A PICTORIAL HISTORY, GESKIEDENIS IN BEELD
An Exciting Start!
Man’s Love of gold, his ability to extract it from ore and to work this precious metal is as old as his history.
The history of gold in the eastern Transvaal started in 1868, when Carl Mauch, a German teacher and amateur prospector, first discovered gold bearing rocks beyond Lydenburg. His discoveries were verified by prospectors such as Max Lachian, Valentine, Button and others who came later.
Gold was discovered ins the Pilgrim’s Rest valley by Alec ‘Wheelbarrow’ Patterson in 1873. He was a lone wolf digger who roamed through the eastern Transvaal with all his belongings on a wheelbarrow, searching for gold. He was to be richly rewarded for his discovery which would inevitably lead to a rush to the area. Thus Patterson kept his discovery secret. It was only after William Traford had also discovered gold in the area that the news of the discovery spread across the world. An old legend has it that Trafford shouted in his excitement, ‘ The pilgrim is at rest’ His exclamation echoed through the mountains as Prilgrim’s Rest hence the name.
The area was officially proclaimed a gold field on 22 September 1873. It proved to be so rich in alluvial gold that to cope with the number of diggers and claims, the Gold Commissioner’s office moved to Pilgrim’s Rest from Mac Mac in 1874. Only one year after the discovery of gold 1 500 diggers were working their own claims. The Hills surrounding the valley were also rich in gold and the biggest finds were at Jubilee, Ponleskrrantz, Desiree, Brown’s Hill, Bourke’s Luck, Poverty Creek and Starvation Gulch.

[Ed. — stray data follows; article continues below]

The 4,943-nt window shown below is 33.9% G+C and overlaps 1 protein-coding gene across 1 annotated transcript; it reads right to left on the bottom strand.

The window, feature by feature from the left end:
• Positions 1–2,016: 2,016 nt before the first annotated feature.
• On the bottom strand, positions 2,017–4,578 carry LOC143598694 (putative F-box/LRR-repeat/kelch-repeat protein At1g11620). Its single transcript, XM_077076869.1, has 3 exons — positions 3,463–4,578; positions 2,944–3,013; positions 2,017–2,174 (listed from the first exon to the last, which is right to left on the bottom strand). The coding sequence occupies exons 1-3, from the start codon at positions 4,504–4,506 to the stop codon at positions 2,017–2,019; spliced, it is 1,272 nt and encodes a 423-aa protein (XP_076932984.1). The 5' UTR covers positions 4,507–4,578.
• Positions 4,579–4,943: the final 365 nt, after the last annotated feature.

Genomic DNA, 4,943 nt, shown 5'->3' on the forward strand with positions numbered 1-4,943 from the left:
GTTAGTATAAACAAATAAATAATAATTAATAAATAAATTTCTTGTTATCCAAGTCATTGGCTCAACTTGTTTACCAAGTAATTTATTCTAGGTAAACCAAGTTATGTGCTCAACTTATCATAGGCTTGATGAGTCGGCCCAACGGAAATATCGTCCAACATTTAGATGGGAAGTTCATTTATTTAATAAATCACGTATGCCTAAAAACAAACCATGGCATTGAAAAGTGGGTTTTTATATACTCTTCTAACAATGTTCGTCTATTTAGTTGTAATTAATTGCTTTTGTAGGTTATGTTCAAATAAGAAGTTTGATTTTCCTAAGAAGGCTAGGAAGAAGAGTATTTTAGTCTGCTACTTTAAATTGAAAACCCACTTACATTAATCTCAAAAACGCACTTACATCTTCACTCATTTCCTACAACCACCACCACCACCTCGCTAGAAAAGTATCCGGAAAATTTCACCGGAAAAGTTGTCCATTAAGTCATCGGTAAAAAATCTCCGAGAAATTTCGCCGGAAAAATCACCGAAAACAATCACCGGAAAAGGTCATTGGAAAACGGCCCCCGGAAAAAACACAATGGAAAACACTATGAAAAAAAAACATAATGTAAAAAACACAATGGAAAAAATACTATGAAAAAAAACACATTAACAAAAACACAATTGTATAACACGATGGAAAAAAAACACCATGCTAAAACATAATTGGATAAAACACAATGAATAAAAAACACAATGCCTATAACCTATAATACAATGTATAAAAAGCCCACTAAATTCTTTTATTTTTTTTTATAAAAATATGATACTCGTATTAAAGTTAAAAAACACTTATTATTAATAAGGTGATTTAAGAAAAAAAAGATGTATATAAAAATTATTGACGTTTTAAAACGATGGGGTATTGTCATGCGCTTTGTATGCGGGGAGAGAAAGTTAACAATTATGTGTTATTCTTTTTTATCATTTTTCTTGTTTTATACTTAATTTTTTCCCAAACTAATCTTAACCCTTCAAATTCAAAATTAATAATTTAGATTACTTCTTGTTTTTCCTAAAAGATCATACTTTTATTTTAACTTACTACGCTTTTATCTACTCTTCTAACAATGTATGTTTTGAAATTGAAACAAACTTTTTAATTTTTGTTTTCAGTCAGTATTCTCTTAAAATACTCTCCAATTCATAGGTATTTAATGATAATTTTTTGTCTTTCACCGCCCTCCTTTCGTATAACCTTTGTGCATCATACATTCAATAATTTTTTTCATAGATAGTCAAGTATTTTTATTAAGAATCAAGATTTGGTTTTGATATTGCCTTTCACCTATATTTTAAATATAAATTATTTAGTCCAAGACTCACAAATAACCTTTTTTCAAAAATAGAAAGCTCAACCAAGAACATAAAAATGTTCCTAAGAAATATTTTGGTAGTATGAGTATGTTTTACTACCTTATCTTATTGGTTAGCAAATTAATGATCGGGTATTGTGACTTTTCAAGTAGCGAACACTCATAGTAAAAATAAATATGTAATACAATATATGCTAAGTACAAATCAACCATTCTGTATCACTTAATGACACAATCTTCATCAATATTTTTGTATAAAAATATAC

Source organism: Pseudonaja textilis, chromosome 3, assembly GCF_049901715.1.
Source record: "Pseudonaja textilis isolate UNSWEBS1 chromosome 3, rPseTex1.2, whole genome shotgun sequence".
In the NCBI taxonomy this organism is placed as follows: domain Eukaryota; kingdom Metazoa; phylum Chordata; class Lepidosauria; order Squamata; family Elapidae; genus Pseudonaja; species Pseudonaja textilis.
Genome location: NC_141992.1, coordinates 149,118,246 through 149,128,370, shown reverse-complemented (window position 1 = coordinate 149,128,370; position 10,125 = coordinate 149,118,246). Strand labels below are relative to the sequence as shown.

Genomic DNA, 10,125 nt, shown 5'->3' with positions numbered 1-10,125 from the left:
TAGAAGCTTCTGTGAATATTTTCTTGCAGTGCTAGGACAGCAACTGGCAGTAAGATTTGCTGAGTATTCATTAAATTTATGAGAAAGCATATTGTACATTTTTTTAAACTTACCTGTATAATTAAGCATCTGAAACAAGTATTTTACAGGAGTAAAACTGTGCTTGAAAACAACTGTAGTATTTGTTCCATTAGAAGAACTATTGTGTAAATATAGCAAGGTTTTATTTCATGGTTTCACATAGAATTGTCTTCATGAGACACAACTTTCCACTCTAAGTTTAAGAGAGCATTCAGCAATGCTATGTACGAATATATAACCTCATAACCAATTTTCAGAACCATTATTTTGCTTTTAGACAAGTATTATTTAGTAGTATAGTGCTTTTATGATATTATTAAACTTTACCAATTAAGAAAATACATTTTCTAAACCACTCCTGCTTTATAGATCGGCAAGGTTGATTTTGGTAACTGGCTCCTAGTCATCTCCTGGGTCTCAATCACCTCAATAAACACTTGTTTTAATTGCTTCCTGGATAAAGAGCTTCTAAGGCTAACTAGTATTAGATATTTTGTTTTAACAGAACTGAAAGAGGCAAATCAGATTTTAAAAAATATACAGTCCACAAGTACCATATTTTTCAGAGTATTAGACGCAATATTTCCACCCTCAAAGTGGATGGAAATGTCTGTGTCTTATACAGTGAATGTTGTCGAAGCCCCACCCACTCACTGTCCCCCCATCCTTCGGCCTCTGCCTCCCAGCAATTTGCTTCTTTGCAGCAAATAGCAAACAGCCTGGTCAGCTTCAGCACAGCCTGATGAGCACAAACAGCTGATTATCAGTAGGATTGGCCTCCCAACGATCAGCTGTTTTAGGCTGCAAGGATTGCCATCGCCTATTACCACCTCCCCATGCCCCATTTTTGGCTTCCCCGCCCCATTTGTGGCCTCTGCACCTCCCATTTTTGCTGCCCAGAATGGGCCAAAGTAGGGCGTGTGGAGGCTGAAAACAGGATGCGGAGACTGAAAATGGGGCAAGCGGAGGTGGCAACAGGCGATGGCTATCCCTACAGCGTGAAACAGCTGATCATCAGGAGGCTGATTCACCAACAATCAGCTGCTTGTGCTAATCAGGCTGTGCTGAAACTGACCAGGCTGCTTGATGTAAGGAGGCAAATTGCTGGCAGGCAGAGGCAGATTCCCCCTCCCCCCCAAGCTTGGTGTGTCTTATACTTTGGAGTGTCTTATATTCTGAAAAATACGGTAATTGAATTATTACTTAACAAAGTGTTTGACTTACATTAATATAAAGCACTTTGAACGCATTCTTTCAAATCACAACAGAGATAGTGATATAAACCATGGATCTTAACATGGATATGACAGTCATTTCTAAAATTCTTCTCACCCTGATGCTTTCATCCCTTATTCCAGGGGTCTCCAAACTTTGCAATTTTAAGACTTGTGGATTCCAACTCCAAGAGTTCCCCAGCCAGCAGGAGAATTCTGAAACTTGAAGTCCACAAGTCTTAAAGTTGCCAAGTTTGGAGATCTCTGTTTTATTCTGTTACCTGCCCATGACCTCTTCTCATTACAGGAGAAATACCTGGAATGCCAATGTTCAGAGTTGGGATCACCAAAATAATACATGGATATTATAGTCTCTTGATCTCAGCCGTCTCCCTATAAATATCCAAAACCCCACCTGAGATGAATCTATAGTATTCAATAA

For the first decade after the proclamation the mining activities centred mainly on recovering alluvial gold from the streams. Alluvial gold was panned in streams such as the Pilgrim’s Creek, with sluice boxes and cradles. Gold was eventually recovered from even the banks of creeks. Alluvial gold or gold dust and gold nuggets worth an estimated R2 million were mined by this method.
As deposits of alluvial gold petered out the prosperity of the alluvial diggers declined The British annexation of the Transvaal in 1877 and the First War of Independence in 1880 – 1881 brought the recovery of gold virtually to a standstill. The Transvaal regained her independence in 1881 but the war resulted in a depression, in an effort to stimulate industries, the re-instated Republican government instituted a policy of granting exclusive concessions to individuals or companies. In many areas of the economy, including the mining sector, this would mean the end of the small operator, for future enterprises would require capital and sophisticated machinery.